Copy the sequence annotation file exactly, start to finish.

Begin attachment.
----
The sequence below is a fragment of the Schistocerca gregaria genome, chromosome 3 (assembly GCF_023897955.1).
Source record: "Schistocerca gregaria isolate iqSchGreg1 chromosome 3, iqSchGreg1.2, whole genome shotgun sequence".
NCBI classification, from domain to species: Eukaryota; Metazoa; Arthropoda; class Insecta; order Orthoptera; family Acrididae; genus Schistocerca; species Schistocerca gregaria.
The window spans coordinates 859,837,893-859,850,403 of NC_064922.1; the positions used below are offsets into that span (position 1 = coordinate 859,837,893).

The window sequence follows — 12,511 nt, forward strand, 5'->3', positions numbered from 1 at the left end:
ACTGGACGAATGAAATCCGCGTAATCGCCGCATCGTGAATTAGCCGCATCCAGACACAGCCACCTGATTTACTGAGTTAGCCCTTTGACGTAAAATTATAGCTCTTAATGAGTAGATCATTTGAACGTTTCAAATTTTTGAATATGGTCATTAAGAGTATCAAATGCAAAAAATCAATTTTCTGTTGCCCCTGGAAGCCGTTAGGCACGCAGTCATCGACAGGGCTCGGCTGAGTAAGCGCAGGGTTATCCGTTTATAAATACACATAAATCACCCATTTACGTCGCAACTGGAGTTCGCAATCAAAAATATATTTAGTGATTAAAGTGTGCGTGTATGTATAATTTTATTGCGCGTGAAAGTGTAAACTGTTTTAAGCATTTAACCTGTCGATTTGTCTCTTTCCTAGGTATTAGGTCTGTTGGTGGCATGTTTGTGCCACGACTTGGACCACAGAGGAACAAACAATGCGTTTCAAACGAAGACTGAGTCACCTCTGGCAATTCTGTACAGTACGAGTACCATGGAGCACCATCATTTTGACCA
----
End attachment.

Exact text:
The sequence below is a fragment of the Schistocerca gregaria genome, chromosome 3 (assembly GCF_023897955.1).
Source record: "Schistocerca gregaria isolate iqSchGreg1 chromosome 3, iqSchGreg1.2, whole genome shotgun sequence".
NCBI classification, from domain to species: Eukaryota; Metazoa; Arthropoda; class Insecta; order Orthoptera; family Acrididae; genus Schistocerca; species Schistocerca gregaria.
The window spans coordinates 859,837,893-859,850,403 of NC_064922.1; the positions used below are offsets into that span (position 1 = coordinate 859,837,893).

The window sequence follows — 12,511 nt, forward strand, 5'->3', positions numbered from 1 at the left end:
ACTGGACGAATGAAATCCGCGTAATCGCCGCATCGTGAATTAGCCGCATCCAGACACAGCCACCTGATTTACTGAGTTAGCCCTTTGACGTAAAATTATAGCTCTTAATGAGTAGATCATTTGAACGTTTCAAATTTTTGAATATGGTCATTAAGAGTATCAAATGCAAAAAATCAATTTTCTGTTGCCCCTGGAAGCCGTTAGGCACGCAGTCATCGACAGGGCTCGGCTGAGTAAGCGCAGGGTTATCCGTTTATAAATACACATAAATCACCCATTTACGTCGCAACTGGAGTTCGCAATCAAAAATATATTTAGTGATTAAAGTGTGCGTGTATGTATAATTTTATTGCGCGTGAAAGTGTAAACTGTTTTAAGCATTTAACCTGTCGATTTGTCTCTTTCCTAGGTATTAGGTCTGTTGGTGGCATGTTTGTGCCACGACTTGGACCACAGAGGAACAAACAATGCGTTTCAAACGAAGACTGAGTCACCTCTGGCAATTCTGTACAGTACGAGTACCATGGAGCACCATCATTTTGACCA